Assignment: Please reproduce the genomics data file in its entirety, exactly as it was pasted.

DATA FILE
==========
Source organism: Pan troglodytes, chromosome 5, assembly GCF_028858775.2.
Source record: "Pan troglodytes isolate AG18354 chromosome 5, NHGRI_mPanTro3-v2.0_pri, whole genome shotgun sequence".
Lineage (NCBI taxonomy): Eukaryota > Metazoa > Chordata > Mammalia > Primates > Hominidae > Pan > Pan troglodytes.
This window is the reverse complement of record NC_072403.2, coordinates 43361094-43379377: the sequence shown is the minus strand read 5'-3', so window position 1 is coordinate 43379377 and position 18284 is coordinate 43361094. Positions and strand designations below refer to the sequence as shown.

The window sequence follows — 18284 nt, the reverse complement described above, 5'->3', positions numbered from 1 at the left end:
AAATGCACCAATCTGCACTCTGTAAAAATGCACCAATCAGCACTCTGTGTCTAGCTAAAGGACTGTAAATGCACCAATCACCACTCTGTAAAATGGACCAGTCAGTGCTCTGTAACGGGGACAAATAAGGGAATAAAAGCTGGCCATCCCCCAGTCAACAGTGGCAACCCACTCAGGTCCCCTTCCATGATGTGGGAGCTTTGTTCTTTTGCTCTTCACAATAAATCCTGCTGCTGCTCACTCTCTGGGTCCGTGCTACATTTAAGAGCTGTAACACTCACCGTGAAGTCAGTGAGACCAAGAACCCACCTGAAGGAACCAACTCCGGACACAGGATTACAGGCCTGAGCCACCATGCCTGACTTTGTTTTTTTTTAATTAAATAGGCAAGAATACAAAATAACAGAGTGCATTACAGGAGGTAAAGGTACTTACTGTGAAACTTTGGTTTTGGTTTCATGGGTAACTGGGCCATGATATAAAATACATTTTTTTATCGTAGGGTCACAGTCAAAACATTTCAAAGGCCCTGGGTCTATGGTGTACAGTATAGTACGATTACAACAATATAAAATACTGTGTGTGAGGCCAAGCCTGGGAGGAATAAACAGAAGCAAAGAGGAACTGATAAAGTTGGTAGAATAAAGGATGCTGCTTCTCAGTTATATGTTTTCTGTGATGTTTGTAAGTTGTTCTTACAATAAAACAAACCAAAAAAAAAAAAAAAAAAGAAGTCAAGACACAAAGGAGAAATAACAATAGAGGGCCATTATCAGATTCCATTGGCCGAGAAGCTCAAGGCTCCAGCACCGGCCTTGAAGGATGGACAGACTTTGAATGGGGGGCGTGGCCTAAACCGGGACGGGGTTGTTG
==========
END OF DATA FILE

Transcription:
Source organism: Pan troglodytes, chromosome 5, assembly GCF_028858775.2.
Source record: "Pan troglodytes isolate AG18354 chromosome 5, NHGRI_mPanTro3-v2.0_pri, whole genome shotgun sequence".
Lineage (NCBI taxonomy): Eukaryota > Metazoa > Chordata > Mammalia > Primates > Hominidae > Pan > Pan troglodytes.
This window is the reverse complement of record NC_072403.2, coordinates 43361094-43379377: the sequence shown is the minus strand read 5'-3', so window position 1 is coordinate 43379377 and position 18284 is coordinate 43361094. Positions and strand designations below refer to the sequence as shown.

The window sequence follows — 18284 nt, the reverse complement described above, 5'->3', positions numbered from 1 at the left end:
AAATGCACCAATCTGCACTCTGTAAAAATGCACCAATCAGCACTCTGTGTCTAGCTAAAGGACTGTAAATGCACCAATCACCACTCTGTAAAATGGACCAGTCAGTGCTCTGTAACGGGGACAAATAAGGGAATAAAAGCTGGCCATCCCCCAGTCAACAGTGGCAACCCACTCAGGTCCCCTTCCATGATGTGGGAGCTTTGTTCTTTTGCTCTTCACAATAAATCCTGCTGCTGCTCACTCTCTGGGTCCGTGCTACATTTAAGAGCTGTAACACTCACCGTGAAGTCAGTGAGACCAAGAACCCACCTGAAGGAACCAACTCCGGACACAGGATTACAGGCCTGAGCCACCATGCCTGACTTTGTTTTTTTTTAATTAAATAGGCAAGAATACAAAATAACAGAGTGCATTACAGGAGGTAAAGGTACTTACTGTGAAACTTTGGTTTTGGTTTCATGGGTAACTGGGCCATGATATAAAATACATTTTTTTATCGTAGGGTCACAGTCAAAACATTTCAAAGGCCCTGGGTCTATGGTGTACAGTATAGTACGATTACAACAATATAAAATACTGTGTGTGAGGCCAAGCCTGGGAGGAATAAACAGAAGCAAAGAGGAACTGATAAAGTTGGTAGAATAAAGGATGCTGCTTCTCAGTTATATGTTTTCTGTGATGTTTGTAAGTTGTTCTTACAATAAAACAAACCAAAAAAAAAAAAAAAAAAGAAGTCAAGACACAAAGGAGAAATAACAATAGAGGGCCATTATCAGATTCCATTGGCCGAGAAGCTCAAGGCTCCAGCACCGGCCTTGAAGGATGGACAGACTTTGAATGGGGGGCGTGGCCTAAACCGGGACGGGGTTGTTG